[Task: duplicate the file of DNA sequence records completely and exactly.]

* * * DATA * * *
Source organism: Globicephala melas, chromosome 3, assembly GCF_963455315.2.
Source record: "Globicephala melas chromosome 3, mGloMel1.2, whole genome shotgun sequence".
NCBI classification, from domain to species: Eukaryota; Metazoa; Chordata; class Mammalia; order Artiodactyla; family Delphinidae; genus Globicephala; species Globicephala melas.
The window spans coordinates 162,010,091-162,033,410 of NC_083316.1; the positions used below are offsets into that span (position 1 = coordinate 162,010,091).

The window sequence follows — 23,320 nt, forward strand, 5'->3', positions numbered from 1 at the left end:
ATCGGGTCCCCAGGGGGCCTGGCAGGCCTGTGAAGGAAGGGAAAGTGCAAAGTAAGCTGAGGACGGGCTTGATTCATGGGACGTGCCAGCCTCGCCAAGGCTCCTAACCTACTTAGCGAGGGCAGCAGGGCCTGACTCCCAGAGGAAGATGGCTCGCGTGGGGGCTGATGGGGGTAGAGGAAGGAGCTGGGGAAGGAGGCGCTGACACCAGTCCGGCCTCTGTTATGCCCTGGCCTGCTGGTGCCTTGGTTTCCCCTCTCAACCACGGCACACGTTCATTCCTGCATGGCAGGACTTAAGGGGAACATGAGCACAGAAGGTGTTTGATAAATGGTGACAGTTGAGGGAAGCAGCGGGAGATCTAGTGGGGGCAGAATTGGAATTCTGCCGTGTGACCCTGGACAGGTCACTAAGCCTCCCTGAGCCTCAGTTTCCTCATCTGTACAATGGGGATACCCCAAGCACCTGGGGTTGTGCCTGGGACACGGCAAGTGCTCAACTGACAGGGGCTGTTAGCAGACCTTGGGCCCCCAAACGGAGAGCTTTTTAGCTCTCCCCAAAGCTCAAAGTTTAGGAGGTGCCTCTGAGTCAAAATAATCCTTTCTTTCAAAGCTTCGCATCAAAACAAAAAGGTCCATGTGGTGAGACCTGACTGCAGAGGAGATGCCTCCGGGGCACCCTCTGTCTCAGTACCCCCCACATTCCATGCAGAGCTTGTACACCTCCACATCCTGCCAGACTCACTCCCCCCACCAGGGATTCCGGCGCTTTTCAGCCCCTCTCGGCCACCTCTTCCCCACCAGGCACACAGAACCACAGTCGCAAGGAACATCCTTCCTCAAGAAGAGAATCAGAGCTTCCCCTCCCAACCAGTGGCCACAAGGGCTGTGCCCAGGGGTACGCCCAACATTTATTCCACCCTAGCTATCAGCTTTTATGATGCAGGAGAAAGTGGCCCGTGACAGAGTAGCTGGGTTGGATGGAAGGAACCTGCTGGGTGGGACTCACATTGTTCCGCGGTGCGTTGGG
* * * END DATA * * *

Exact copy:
Source organism: Globicephala melas, chromosome 3, assembly GCF_963455315.2.
Source record: "Globicephala melas chromosome 3, mGloMel1.2, whole genome shotgun sequence".
NCBI classification, from domain to species: Eukaryota; Metazoa; Chordata; class Mammalia; order Artiodactyla; family Delphinidae; genus Globicephala; species Globicephala melas.
The window spans coordinates 162,010,091-162,033,410 of NC_083316.1; the positions used below are offsets into that span (position 1 = coordinate 162,010,091).

The window sequence follows — 23,320 nt, forward strand, 5'->3', positions numbered from 1 at the left end:
ATCGGGTCCCCAGGGGGCCTGGCAGGCCTGTGAAGGAAGGGAAAGTGCAAAGTAAGCTGAGGACGGGCTTGATTCATGGGACGTGCCAGCCTCGCCAAGGCTCCTAACCTACTTAGCGAGGGCAGCAGGGCCTGACTCCCAGAGGAAGATGGCTCGCGTGGGGGCTGATGGGGGTAGAGGAAGGAGCTGGGGAAGGAGGCGCTGACACCAGTCCGGCCTCTGTTATGCCCTGGCCTGCTGGTGCCTTGGTTTCCCCTCTCAACCACGGCACACGTTCATTCCTGCATGGCAGGACTTAAGGGGAACATGAGCACAGAAGGTGTTTGATAAATGGTGACAGTTGAGGGAAGCAGCGGGAGATCTAGTGGGGGCAGAATTGGAATTCTGCCGTGTGACCCTGGACAGGTCACTAAGCCTCCCTGAGCCTCAGTTTCCTCATCTGTACAATGGGGATACCCCAAGCACCTGGGGTTGTGCCTGGGACACGGCAAGTGCTCAACTGACAGGGGCTGTTAGCAGACCTTGGGCCCCCAAACGGAGAGCTTTTTAGCTCTCCCCAAAGCTCAAAGTTTAGGAGGTGCCTCTGAGTCAAAATAATCCTTTCTTTCAAAGCTTCGCATCAAAACAAAAAGGTCCATGTGGTGAGACCTGACTGCAGAGGAGATGCCTCCGGGGCACCCTCTGTCTCAGTACCCCCCACATTCCATGCAGAGCTTGTACACCTCCACATCCTGCCAGACTCACTCCCCCCACCAGGGATTCCGGCGCTTTTCAGCCCCTCTCGGCCACCTCTTCCCCACCAGGCACACAGAACCACAGTCGCAAGGAACATCCTTCCTCAAGAAGAGAATCAGAGCTTCCCCTCCCAACCAGTGGCCACAAGGGCTGTGCCCAGGGGTACGCCCAACATTTATTCCACCCTAGCTATCAGCTTTTATGATGCAGGAGAAAGTGGCCCGTGACAGAGTAGCTGGGTTGGATGGAAGGAACCTGCTGGGTGGGACTCACATTGTTCCGCGGTGCGTTGGG